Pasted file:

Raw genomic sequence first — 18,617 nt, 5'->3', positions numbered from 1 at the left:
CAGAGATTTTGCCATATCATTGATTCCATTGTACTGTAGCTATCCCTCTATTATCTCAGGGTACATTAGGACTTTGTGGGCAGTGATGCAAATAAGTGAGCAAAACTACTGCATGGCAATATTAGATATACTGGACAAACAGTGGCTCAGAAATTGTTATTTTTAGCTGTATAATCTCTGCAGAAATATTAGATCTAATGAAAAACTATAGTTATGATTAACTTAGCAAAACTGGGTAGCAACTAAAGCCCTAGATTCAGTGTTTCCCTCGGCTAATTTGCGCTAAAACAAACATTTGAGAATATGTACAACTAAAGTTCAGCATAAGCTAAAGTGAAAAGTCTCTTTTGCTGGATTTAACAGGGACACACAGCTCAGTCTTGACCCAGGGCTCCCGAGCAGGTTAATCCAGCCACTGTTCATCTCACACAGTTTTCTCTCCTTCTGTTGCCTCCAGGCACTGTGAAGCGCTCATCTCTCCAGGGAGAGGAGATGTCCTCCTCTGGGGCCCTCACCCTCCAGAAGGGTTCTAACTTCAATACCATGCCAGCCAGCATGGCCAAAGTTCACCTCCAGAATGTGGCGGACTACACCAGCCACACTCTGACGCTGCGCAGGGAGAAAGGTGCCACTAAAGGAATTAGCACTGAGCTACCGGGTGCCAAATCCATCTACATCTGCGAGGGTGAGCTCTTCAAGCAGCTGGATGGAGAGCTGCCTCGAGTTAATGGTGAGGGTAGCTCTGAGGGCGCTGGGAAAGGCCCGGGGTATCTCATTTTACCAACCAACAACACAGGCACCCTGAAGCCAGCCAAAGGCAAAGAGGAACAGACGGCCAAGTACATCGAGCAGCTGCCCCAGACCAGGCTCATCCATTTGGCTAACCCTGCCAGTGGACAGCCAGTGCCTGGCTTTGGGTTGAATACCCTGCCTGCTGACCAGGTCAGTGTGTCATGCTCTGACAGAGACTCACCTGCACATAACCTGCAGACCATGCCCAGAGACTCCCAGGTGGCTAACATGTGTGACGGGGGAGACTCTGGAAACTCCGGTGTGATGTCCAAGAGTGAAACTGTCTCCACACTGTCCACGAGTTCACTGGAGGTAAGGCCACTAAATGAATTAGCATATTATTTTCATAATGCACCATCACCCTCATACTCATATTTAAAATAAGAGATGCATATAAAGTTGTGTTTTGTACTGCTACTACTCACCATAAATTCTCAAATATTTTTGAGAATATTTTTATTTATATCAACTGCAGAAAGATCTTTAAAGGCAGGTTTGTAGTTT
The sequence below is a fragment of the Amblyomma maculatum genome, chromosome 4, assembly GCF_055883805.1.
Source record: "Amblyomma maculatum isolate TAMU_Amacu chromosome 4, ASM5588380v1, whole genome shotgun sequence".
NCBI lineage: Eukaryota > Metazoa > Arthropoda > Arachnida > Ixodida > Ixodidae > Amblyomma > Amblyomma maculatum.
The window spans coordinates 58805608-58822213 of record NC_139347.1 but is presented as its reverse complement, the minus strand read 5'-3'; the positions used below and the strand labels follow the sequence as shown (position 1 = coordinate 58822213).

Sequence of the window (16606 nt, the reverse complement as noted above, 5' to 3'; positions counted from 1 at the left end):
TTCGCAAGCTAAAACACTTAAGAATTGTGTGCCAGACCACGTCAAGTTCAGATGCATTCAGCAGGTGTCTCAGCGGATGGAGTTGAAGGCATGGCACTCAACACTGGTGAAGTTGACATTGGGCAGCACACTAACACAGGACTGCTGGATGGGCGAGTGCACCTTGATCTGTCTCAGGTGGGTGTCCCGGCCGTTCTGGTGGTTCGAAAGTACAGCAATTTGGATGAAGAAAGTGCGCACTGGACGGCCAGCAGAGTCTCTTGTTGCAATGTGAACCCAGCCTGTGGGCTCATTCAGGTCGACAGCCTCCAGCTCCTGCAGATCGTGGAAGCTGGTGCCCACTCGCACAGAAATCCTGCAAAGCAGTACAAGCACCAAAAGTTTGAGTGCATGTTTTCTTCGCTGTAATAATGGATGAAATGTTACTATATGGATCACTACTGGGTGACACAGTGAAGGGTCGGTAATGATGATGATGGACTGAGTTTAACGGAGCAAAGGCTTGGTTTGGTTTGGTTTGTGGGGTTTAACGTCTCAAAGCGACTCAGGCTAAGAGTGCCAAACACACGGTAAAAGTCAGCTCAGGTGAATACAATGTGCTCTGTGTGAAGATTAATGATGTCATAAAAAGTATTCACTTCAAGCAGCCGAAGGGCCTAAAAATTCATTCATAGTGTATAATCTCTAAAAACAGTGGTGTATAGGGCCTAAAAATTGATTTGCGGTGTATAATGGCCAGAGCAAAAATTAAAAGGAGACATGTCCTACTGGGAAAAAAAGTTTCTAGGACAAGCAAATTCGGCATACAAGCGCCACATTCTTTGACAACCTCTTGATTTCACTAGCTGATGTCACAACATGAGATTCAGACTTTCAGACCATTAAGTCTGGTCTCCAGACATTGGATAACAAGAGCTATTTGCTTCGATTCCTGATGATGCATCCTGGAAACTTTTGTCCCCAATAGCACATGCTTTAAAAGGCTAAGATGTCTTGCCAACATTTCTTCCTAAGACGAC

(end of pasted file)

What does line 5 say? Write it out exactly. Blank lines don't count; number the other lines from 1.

NCBI lineage: Eukaryota > Metazoa > Arthropoda > Arachnida > Ixodida > Ixodidae > Amblyomma > Amblyomma maculatum.